But it’s just, you know, it’s one of the things that I’ve noticed over the years is it’s just a little bit different when you’re dealing with an inherited tenant versus a tenant that you place yourself. I don’t know as though there’s any real reason for it. It’s just one of those things that I’ve observed over my years in the business. One other point that I think is definitely worth mentioning is that different people will have different tenant screening criteria as well. So you may be inheriting tenants that have been screened using different criteria than what you would screen under. They may have not been screened at all. They may have just been, you know, the body with the pulse got, got the tendency type of a situation. So definitely something to keep in mind there. If you’re able to get some more documentation with regards to the tenants when you go to close, see if you can get your hands on a rental application, some people will provide them.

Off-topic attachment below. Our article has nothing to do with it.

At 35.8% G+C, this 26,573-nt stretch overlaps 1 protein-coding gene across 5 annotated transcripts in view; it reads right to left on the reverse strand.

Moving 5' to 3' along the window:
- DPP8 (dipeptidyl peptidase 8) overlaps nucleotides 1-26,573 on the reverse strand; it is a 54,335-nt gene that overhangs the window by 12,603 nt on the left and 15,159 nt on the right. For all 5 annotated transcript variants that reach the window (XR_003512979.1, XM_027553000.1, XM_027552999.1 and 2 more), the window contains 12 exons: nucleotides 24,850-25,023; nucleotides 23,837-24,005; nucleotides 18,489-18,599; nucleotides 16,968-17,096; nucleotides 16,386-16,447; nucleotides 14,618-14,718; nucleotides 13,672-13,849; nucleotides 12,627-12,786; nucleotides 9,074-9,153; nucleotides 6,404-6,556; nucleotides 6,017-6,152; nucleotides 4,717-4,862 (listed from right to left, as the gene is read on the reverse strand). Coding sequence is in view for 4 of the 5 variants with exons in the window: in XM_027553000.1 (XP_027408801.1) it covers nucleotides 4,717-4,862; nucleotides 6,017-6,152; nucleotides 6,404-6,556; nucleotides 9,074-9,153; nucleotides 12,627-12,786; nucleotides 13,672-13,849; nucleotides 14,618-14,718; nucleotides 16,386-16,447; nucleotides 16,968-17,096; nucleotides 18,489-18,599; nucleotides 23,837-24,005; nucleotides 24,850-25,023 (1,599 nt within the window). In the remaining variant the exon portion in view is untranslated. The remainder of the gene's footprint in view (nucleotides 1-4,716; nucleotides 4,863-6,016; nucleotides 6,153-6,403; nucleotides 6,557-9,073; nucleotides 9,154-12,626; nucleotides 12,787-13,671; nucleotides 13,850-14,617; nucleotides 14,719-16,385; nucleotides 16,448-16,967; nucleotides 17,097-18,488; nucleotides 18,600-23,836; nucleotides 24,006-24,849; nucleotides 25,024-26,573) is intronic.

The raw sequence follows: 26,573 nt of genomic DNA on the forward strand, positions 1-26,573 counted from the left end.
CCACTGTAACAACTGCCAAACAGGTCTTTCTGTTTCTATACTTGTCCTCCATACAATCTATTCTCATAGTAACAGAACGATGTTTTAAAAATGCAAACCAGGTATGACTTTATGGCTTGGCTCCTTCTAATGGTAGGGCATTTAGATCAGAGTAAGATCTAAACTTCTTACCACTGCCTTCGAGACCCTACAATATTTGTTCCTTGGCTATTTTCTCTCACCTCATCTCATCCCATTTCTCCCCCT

Andrew Schultz: (10:08)
Some people won’t, but even more important than the rental application in my opinion is see if you can get a copy of their move-in condition report and any photos that were taken when they moved into the unit as well. That’ll make it a lot easier when that tenant does eventually move out and you have to do a security deposit disposition, and that’s definitely going to be one of those things. That’ll make your life a lot easier. So see if you can get your hands on some additional documentation as you’re going through the process and hopefully it all pans out for you. Good luck and congratulations on your new purchase,
Voice Over: (10:40)
Feet on the street. Real stories from real property managers
Andrew Schultz: (10:47)